In December 1976, another PDM employee, 17-year-old Gregory Godzik, disappeared. His girlfriend last saw him outside her house after he had driven her home following a date. Godzik had worked for PDM for only three weeks before he disappeared. He had informed his family that Gacy had had him “dig trenches for some kind of (drain) tiles” in his crawl space. Godzik’s car was later found abandoned in Niles. His parents and older sister, Eugenia, contacted Gacy about Godzik’s disappearance. Gacy claimed that he had run away from home, having indicated before that he wished to do so. Gacy also claimed to have received an answering machine message from Godzik shortly after he had disappeared. When asked if he could play back the message to Godzik’s parents, Gacy said he had erased it.

Between December 1976 and March 1977, it is known Gacy killed an unidentified adult male. He buried him in the crawl space beneath the body of a 20-year-old Michigan native named Jon Prestidge, who had disappeared on March 15. Shortly before his disappearance, Prestidge had mentioned he had obtained work with a local contractor.

Cram informed investigators of Gacy’s attempts to rape him in 1976. He stated that after he and Gacy had returned to his home after the December 13 search of his property, Gacy had turned pale after seeing a clot of mud on his carpet which he suspected had come from his crawl space. Cram said Gacy had grabbed a flashlight and immediately entered the crawl space to look for evidence of digging. When asked whether he had been to the crawl space, Cram replied he had once been asked by Gacy to spread lime down there and had also dug trenches, which Gacy had explained were for drainage pipes. Cram stated these trenches were 2 feet (0.61 m) wide, 6 feet (1.8 m) long and 2 feet (0.61 m) deep—the size of graves.

Body 21 is estimated to have been aged between 15 and 24 years old and approximately 5 ft 10 in (180 cm) in height. He had light brown hair. This victim was buried directly above the body of William Carroll, indicating his murder had occurred on or after June 13, 1976. It is theorized Cram may not have lived with Gacy at the time of this victim’s death, so a possible date for this murder is between August 6 and 20, 1976, although investigators have not discounted the possibility he may have been murdered later in 1976.

Body 10 is estimated to have been aged between 17 and 21 years old and between 5 ft 7 in and 5 ft 11 in (170 and 180 cm). He had suffered a fractured left collarbone months or years before his disappearance. The two victims murdered on the same day in May 1976 were buried alongside him, yet sequential burial patterns of three victims murdered in 1977 leave an equal possibility he may have been murdered in the spring or summer of 1977. Statements made by Gacy following his arrest also suggest this unidentified victim may have been murdered as early as 1974. In 2018, an updated facial reconstruction was released to the media.

In addition, the dental X-ray conducted on the victim identified as Michael Marino had revealed they had all of their second molars; a dental X-ray conducted on Marino in March 1976 revealed one molar had not erupted. The original identification of the body identified as Michael Marino has been disputed because the exhumed body had neither an upper nor lower jaw bone. Nonetheless, the orthodontist who had identified Marino’s remains has stated his conviction in the accuracy of his findings, adding he had “compared 32 teeth, probably half a dozen of them had very distinct fillings and every one of them was consistent with Michael Marino”.


On January 20, 1977, Gacy lured 19-year-old John Szyc to his house on the pretext of buying his Plymouth Satellite. He later confessed to strangling Szyc in his spare bedroom, claiming Rossi was asleep in the house the following morning. Gacy later sold the car to Rossi for $300.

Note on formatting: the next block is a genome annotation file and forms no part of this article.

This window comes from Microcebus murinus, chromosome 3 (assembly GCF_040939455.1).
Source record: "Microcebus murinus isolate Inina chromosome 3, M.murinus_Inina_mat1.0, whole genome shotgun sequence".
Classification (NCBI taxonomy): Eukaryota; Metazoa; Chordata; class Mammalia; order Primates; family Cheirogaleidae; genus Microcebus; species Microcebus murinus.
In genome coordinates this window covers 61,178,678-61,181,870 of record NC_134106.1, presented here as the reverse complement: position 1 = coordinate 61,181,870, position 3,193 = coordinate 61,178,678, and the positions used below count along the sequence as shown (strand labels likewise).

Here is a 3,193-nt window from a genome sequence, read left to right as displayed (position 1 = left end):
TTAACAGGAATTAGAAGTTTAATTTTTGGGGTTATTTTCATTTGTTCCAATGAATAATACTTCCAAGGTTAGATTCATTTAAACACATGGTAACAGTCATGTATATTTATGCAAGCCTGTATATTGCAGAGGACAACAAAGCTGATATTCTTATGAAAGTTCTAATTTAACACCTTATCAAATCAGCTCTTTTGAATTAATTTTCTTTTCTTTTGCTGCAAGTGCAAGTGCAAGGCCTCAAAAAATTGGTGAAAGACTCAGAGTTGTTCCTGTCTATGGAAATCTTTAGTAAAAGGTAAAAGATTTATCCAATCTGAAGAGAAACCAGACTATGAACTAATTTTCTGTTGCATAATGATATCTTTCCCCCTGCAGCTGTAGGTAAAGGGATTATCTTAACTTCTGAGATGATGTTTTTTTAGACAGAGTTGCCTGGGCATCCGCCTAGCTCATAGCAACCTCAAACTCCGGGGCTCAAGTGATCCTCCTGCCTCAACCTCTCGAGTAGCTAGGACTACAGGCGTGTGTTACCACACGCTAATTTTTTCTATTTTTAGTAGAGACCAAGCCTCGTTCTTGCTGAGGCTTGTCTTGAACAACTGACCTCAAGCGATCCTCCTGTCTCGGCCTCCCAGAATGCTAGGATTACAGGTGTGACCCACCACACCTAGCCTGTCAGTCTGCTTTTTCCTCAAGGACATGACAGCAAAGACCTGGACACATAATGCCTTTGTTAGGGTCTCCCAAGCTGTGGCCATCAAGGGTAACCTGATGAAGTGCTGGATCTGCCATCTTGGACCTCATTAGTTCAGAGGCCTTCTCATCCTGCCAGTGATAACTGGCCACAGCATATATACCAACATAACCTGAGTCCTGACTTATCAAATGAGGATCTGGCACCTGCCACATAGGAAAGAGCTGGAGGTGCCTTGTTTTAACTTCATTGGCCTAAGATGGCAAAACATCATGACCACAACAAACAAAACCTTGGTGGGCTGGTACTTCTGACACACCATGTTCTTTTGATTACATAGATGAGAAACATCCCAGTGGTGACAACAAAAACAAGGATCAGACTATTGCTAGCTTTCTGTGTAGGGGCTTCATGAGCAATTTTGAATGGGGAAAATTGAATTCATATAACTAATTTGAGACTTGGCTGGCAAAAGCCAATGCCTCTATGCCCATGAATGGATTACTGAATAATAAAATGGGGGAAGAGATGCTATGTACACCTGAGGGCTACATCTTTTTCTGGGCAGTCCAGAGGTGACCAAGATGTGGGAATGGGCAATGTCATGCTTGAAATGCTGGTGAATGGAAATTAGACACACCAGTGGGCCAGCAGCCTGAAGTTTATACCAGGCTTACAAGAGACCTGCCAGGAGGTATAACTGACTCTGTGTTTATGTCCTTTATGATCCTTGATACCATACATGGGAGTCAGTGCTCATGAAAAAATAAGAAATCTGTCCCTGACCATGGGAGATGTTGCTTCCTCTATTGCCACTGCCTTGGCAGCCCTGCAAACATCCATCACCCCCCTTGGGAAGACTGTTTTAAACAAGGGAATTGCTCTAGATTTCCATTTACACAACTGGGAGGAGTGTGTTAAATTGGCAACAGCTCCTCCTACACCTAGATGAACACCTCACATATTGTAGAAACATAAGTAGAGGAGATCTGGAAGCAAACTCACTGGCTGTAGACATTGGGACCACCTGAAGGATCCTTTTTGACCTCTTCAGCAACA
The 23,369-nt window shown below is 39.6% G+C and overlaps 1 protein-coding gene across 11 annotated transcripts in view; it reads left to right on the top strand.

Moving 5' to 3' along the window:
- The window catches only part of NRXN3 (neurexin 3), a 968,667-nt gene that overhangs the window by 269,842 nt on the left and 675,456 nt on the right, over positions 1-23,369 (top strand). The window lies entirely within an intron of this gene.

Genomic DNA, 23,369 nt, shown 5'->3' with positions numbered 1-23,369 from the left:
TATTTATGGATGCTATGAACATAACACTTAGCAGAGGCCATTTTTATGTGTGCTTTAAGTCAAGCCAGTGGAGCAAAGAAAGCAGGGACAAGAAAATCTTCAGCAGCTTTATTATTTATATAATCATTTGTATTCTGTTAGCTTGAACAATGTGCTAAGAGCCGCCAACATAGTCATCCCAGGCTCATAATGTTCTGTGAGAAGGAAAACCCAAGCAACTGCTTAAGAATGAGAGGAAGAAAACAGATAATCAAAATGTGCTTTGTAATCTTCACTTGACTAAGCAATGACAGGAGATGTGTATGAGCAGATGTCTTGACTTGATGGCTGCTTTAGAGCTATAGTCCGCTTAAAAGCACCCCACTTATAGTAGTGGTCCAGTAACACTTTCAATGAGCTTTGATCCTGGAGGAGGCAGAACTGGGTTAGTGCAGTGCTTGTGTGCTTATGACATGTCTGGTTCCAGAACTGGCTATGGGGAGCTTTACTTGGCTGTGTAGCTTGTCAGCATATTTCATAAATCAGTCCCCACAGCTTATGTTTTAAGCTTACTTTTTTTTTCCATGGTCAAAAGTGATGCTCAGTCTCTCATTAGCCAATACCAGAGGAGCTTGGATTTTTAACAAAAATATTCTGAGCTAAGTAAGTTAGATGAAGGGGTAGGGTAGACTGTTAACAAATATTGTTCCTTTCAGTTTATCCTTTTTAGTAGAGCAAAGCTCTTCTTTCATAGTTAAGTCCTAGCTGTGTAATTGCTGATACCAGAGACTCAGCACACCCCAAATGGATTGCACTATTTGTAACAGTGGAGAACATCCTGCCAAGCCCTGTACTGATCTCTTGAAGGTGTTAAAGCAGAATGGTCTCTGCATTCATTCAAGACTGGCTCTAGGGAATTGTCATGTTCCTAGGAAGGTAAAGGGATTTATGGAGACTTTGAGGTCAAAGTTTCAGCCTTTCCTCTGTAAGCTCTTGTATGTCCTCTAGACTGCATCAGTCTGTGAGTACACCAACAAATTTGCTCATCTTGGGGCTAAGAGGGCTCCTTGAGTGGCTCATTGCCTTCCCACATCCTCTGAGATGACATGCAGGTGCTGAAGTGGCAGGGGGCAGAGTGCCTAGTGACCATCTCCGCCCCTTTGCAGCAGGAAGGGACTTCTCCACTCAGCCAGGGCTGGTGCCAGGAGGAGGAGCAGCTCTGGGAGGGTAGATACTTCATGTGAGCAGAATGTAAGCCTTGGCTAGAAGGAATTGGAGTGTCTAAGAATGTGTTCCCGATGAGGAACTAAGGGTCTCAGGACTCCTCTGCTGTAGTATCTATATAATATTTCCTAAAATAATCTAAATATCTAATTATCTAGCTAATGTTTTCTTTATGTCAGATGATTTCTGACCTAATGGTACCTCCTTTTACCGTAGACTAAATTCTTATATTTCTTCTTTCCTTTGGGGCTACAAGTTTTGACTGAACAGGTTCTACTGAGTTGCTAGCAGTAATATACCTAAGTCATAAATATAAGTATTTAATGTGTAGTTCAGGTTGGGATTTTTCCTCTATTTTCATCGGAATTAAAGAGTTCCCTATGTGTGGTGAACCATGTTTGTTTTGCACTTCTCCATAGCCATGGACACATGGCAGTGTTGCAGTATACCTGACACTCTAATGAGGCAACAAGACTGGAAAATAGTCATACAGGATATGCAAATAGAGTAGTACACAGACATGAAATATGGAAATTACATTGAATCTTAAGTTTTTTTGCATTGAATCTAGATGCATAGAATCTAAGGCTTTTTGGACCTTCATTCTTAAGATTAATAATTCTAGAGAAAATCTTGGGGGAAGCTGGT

Robert Donnelly testified the week after Voorhees, recounting his ordeal at Gacy’s hands in December 1977. Donnelly was visibly distressed as he recalled the abuse he endured and came close to breaking down several times. As Donnelly testified, Gacy repeatedly laughed at him, but Donnelly finished his testimony. During Donnelly’s cross-examination, one of Gacy’s defense attorneys, Robert Motta, attempted to discredit his testimony, but Donnelly did not waver from his testimony of what had occurred.

In the sentencing phase of the trial, the jury deliberated for more than two hours before sentencing Gacy to death for each murder committed after the Illinois statute on capital punishment came into effect in June 1977. His execution was set for June 2, 1980.

Body 13 was a man likely to have been murdered between August and October 1976. He was between 5 ft 9 in and 6 ft 2 in (180 and 190 cm) in height. He had long, dark brown, wavy hair and was between 17 and 22 years old. This victim is known to have suffered from an abscessed tooth, and may have injured his left third rib months or years before his disappearance. While Rossi also claimed to dig this grave in 1977, Cram claimed that during his time living at 8213 W. Summerdale, Gacy had him dig a trench in the southwest corner of the crawl space where this victim was recovered. In 2018, an updated facial reconstruction was released to the media.


With financial assistance from his mother, Gacy bought a ranch house near the village of Norridge in Norwood Park Township, an unincorporated area of Cook County, a part of metropolitan Chicago. The address, 8213 West Summerdale Avenue, is where he resided until his arrest in December 1978 and where, according to Gacy, he committed all his murders.

Donnelly reported the assault, and police questioned Gacy on January 6, 1978. Gacy admitted to having had a “slave-sex” relationship with Donnelly, but insisted everything was consensual, adding that he “didn’t pay the kid” the money he had promised him. The police believed him and filed no charges. The following month, Gacy killed 19-year-old William Kindred, who disappeared on February 16 after telling his fiancée, who knew Gacy, that he was to spend the evening in a bar. Kindred was the final victim Gacy buried in his crawl space.